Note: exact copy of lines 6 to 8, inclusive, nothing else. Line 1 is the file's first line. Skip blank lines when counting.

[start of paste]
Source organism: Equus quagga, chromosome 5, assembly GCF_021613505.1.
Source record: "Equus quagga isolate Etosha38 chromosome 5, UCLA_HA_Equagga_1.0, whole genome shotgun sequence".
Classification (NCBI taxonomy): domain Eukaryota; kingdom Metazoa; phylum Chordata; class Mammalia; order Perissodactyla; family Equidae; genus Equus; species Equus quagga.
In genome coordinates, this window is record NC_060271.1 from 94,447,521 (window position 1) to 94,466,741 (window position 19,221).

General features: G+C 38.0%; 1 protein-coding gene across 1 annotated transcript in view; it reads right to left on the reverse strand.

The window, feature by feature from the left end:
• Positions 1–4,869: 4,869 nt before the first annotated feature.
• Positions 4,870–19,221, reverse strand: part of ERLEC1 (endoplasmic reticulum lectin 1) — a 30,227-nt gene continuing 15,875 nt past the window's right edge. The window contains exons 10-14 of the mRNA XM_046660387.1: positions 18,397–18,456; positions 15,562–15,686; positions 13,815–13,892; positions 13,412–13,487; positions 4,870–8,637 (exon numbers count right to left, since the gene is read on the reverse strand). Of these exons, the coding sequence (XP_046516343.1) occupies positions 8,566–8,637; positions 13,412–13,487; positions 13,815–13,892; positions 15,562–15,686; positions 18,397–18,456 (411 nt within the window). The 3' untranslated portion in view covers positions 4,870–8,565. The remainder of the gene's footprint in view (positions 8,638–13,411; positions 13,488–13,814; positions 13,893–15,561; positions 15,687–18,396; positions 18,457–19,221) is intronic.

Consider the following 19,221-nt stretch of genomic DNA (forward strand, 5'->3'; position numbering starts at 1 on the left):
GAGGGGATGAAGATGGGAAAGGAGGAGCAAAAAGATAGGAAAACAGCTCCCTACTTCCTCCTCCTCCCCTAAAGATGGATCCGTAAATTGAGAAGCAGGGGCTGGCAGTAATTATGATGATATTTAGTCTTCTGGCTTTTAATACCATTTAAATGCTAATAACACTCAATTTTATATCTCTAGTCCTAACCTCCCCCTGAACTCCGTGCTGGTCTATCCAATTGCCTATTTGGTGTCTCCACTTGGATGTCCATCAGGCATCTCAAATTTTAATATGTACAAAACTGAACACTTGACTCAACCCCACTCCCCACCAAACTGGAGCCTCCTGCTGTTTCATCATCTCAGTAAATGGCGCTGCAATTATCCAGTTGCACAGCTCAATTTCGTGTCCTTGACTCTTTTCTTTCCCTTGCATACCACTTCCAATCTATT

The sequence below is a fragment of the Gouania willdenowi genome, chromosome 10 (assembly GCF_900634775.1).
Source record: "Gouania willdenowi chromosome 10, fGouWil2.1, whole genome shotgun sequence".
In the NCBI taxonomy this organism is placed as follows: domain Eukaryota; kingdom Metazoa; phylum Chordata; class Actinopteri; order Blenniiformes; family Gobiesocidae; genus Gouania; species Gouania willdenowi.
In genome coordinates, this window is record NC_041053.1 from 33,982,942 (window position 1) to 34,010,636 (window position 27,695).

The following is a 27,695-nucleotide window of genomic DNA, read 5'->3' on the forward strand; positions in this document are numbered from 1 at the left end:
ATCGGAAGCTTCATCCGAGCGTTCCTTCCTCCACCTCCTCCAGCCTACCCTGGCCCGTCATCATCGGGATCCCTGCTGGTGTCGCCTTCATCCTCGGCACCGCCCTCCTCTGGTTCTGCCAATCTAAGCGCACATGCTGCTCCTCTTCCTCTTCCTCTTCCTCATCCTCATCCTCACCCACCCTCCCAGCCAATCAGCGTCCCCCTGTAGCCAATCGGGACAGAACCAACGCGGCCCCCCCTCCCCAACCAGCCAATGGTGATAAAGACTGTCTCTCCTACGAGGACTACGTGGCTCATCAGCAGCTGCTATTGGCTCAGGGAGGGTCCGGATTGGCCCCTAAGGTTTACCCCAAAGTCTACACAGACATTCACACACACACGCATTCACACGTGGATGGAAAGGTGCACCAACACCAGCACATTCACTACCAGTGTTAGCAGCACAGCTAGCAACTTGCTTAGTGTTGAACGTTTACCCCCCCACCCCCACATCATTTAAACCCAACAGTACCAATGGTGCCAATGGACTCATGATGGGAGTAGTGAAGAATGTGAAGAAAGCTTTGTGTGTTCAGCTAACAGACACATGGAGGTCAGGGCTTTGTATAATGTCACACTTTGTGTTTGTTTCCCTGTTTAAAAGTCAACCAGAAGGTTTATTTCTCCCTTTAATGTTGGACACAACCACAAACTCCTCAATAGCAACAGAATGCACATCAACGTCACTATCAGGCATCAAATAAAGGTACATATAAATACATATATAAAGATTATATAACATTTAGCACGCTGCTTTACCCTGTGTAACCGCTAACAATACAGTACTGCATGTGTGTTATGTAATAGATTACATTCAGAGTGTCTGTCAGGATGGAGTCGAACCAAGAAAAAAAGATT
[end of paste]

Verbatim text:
The window, feature by feature from the left end:
• Positions 1–4,869: 4,869 nt before the first annotated feature.
• Positions 4,870–19,221, reverse strand: part of ERLEC1 (endoplasmic reticulum lectin 1) — a 30,227-nt gene continuing 15,875 nt past the window's right edge. The window contains exons 10-14 of the mRNA XM_046660387.1: positions 18,397–18,456; positions 15,562–15,686; positions 13,815–13,892; positions 13,412–13,487; positions 4,870–8,637 (exon numbers count right to left, since the gene is read on the reverse strand). Of these exons, the coding sequence (XP_046516343.1) occupies positions 8,566–8,637; positions 13,412–13,487; positions 13,815–13,892; positions 15,562–15,686; positions 18,397–18,456 (411 nt within the window). The 3' untranslated portion in view covers positions 4,870–8,565. The remainder of the gene's footprint in view (positions 8,638–13,411; positions 13,488–13,814; positions 13,893–15,561; positions 15,687–18,396; positions 18,457–19,221) is intronic.